Entry #7: Sakurako-san no Ashimoto ni wa Shitai ga Umatteiru (SoA 2017)

sakurako-san

(Recommended from somewhere over the rainbow.)

What an atrocious pile of uninspired slop.

Word of mouth implied that this show was somewhat middle-of-the-road, but its intriguing premise made it somewhat appealing as an experimental watch. I came out very, very disappointed. Words alone doesn’t do its tremendously low quality due justice, as to the experienced eye, this anime is little more than the same old story with pieces of multi-colored gum stuck to each side for some variety. Does that make the story any different, though? Actually, it makes it more of a sticky mess.

On further inspection, there is nothing particularly glaring about how poor this series is. There are no absurdly stupid characters, blatantly inconsistent story elements, or shaky animation. What makes the series so unbearable is just how unappealing it is, despite some slight intrigue caused by the focus on osteology. Everything, aside from the art, admittedly, is below par on its own, blending in with the monotonous infrastructure of an author playing by clichés’ sake without an ounce of creativity. Watching Sakurako-san, which may as well be any other anime ever with a wad of “Mystery” gum stuck to one side and “Bones” stuck to another—resulting in a very bored and very frustrated little bearded bunny.

Bones aren’t even that much of a focus to the series! They’re featured in, like, four episodes! It’s basically just “Sakurako is a super genius and solves all the mysteries and makes everyone look on in awe of her superior intellect as if they’re in an episode of Dragon Ball Z” the series. Some characters receive some attention outside of her, but their blandness as characters and relative importance compared to Sakurako fails to rupture any defense in the viewer’s mind. And for whatever reason, whenever Sakurako isn’t in the picture, characters become randomly philosophical and overdramatic.

It would make some sense if, say, these characters had something to do with the mysteries at stake, but one episode features a girl trying desperately to find a woman in black because she fears she’s suicidal. Her homeroom teacher then berates her for carrying on and trying to convince the woman that life is worth living because one is responsible for their own actions. This led me to believe that the teacher was involved with the woman somehow, only to have things resolve without any interference from him… So… Why? What was the reason for his random belligerence towards his student’s morality? It didn’t mean anything in the end, as neither the teacher or the student really grew from the experience, at least not from future episodes. They reference it again once, but that’s hardly any evidence for some sort of importance.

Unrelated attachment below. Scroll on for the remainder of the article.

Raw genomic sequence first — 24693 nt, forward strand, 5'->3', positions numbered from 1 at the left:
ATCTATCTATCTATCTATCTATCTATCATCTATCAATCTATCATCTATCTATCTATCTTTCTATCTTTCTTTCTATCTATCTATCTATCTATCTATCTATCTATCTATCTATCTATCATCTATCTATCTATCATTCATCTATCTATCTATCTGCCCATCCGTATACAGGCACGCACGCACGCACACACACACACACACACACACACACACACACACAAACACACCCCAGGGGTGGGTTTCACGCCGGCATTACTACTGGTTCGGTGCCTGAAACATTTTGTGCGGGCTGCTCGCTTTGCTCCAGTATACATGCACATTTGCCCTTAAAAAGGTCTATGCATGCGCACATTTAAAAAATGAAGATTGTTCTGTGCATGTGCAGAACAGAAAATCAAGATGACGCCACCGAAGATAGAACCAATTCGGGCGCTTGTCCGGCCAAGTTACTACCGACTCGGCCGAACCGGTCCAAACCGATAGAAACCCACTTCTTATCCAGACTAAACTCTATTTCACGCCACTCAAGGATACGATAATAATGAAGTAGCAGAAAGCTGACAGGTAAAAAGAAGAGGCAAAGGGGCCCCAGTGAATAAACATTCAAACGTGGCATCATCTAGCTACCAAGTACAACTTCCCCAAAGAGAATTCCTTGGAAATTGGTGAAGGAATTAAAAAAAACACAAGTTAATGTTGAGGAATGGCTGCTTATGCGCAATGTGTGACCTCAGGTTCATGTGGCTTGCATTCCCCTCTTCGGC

These little strange sequences that mean nothing, on top of the repetitive episodic formula and overdramatic intensity of the insanity of others, it’s a basic ride of epicly boring proportions. It could’ve been something more with a little more effort into delving into individual characters and giving Sakurako some challenge. Ultimately, a disappointing excuse for something so different on the surface.

Personal Score: D

Critical Score: D

The rating for this title and all others can be found on MyAnimeList.

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